San Antonio – At 72 years old, Joe Villarreal was diagnosed with stage three breast cancer in July 2021. This Breast Cancer Awareness month, he is celebrating one month of remission.
“Very seldom do you hear them say something about men’s breast cancer,” said Villarreal.
According to the CDC about 2,400 men have been diagnosed with breast cancer this year. What is normally seen as a woman’s disease is diagnosed in one percent of men.
Medical experts said age plays a role in diagnosis. Men aged 50 years old and older have an increased risk of developing breast cancer.
“If you’re going to get checked for prostate, why don’t you get checked for breast cancer?” asked Villarreal.
Medical professionals found that it is more common for men to develop a lump around the nipple because it is where men have more ductal tissue. Methodist Hospital Metropolitan breast cancer navigator nurse, Pam Kuhlmey said lumps can develop in other parts of the chest area.
“They can have a lump in and around their breast, right. Or sometimes it presents as a lump under the arm,” said Kuhlmey.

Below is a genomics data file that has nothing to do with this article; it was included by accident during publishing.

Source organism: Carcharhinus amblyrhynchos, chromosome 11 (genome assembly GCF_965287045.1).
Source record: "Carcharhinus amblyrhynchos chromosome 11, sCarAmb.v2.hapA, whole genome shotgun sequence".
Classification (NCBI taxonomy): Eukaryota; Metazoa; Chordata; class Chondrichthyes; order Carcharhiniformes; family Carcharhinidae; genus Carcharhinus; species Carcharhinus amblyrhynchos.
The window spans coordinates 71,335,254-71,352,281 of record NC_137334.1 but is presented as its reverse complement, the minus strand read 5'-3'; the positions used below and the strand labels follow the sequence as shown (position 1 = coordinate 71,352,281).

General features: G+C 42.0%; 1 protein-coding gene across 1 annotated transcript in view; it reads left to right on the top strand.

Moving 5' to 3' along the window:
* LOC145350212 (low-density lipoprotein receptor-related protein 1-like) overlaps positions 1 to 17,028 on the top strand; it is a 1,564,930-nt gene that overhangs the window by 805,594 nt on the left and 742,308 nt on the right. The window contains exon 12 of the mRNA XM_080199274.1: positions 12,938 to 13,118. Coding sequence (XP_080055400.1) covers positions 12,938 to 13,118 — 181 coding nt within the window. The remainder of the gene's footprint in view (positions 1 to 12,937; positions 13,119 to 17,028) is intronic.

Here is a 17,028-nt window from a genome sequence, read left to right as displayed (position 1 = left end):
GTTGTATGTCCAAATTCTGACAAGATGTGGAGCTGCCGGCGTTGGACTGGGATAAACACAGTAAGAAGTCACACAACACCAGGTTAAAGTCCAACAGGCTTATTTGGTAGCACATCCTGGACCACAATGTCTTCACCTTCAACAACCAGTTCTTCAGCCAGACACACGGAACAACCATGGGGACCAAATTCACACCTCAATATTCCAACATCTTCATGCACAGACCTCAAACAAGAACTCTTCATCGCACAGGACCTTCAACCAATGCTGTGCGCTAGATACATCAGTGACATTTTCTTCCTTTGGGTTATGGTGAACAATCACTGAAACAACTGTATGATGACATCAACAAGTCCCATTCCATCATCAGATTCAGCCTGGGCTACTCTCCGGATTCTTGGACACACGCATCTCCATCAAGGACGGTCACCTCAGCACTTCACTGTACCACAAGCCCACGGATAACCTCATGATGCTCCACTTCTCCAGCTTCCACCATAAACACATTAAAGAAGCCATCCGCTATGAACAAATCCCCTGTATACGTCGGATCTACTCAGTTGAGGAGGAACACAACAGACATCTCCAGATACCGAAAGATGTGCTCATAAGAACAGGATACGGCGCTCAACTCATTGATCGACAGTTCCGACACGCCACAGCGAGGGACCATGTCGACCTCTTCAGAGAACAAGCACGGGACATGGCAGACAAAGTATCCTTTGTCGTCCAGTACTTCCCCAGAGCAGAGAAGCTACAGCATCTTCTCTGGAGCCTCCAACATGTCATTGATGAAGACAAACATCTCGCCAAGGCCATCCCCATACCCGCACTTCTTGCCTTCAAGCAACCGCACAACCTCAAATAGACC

In Villarreal’s case, he found a lump in his armpit. He eventually had it surgically removed along with seven lymph nodes that have led to occasional swelling in his left arm. He mentioned that he did not experience physical pain but recalls side effects during treatment and therapy.
“I was calling my wife. I am freaking out of here. My hair is all coming out. We just decided might as well cut it all off because it’s going to fall out. As soon as the chemo ended, it started going back,” said Villarreal.
Looking back on the journey up until now, Villarreal is grateful for the people who stuck by his side through it all.
“My wife was my biggest supporter. She was always there for me. She went to every doctor appointment and she kept tabs of what they were doing and the medications I was supposed to take,” he said.
For more information on the symptoms and risks of male breast cancer, click here.